(Machine Translated)

Brazilians did not dispersed from the major urban centers even though Internet connectivity is widespread and companies digitalize, because of a cultural phenomenon. They love personal relationships. talk and listen rather than write and reading.

The pandemic forced changes in that. It is similar to what happened to banking in the 1980's hyper inflation years, Brazilians abandoned banks as Brazil was a pioneer in bank automation due to the hyper inflation. .

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From: kidl10/27/2020 9:13:40 AM
   of 2220
Message 33004915

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To: kidl who wrote (2120)11/3/2020 3:34:11 AM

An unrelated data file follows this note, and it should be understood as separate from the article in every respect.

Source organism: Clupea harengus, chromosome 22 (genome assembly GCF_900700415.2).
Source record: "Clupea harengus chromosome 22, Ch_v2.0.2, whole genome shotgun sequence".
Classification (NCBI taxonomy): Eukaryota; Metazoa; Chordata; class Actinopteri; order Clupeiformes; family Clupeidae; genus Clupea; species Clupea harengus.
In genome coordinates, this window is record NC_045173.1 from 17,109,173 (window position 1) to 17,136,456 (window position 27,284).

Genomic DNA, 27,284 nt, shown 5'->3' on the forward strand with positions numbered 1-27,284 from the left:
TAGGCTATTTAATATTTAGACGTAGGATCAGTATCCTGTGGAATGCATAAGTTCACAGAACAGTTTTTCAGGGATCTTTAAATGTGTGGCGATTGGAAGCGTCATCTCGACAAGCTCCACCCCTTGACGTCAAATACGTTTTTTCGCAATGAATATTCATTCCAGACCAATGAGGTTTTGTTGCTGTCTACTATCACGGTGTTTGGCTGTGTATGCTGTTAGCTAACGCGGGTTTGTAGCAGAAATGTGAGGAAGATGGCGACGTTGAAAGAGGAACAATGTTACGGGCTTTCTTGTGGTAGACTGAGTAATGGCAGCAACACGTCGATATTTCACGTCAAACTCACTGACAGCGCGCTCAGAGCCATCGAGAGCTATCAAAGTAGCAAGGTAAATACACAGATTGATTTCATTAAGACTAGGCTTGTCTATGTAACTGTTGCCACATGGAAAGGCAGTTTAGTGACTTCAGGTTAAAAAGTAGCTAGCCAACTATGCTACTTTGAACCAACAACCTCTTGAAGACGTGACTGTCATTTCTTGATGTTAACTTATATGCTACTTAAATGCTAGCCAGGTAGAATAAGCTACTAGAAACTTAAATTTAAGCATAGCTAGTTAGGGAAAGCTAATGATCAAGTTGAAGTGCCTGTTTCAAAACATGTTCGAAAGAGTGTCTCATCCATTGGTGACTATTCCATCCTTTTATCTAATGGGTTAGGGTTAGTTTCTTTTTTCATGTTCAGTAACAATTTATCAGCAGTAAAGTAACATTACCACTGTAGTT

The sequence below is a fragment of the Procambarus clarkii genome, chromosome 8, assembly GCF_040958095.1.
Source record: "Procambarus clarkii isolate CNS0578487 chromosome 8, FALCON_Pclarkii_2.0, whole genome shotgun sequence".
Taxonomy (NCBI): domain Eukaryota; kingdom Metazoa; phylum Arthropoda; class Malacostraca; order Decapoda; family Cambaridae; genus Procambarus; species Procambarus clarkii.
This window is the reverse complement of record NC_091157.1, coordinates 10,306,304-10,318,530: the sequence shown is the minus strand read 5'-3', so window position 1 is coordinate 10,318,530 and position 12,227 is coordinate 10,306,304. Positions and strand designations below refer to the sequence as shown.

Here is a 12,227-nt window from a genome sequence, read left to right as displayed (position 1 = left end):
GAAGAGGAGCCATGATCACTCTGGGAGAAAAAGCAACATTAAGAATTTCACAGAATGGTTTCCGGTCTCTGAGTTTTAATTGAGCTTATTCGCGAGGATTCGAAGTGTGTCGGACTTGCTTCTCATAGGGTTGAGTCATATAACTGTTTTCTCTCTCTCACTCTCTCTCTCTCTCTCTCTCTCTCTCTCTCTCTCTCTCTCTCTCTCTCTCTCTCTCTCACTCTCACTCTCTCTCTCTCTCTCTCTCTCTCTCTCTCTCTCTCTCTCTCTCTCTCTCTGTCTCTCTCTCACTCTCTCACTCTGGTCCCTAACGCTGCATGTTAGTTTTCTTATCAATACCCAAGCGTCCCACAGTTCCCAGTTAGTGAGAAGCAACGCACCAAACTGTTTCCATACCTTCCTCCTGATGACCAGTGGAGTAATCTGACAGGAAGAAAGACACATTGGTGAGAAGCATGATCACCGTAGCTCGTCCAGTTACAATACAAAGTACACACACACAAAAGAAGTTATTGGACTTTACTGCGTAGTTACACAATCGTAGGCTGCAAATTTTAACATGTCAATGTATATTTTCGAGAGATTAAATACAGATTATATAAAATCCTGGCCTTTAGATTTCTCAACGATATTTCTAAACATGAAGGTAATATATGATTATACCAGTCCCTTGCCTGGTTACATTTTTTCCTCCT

From: elmatador
   of 2220
The New York Times?

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To: kidl who wrote (2120)11/5/2020 10:51:49 AM
From: elmatador
   of 2220
Hat tip THE ANT

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To: Glenn Petersen who wrote (2090)11/5/2020 11:21:42 AM
From: elmatador
1 Recommendation   of 2220
EMERGING MARKETS-Stocks climb and rouble slips as Biden inches towards presidency

By Ambar Warrick


* MSCI EM stocks index at highest since May 2018

* Hungarian forint leads gains across CEE FX

* China’s yuan at 28-month high

Nov 5 (Reuters) - Russia’s rouble suffered on Thursday while China’s yuan and emerging market stocks scaled multi-year highs as Joe Biden moved closer to victory in a tight U.S. election race.

Democrats are unlikely to win the Senate, however, and markets were trying to assess the implications of a potential U.S. policy gridlock.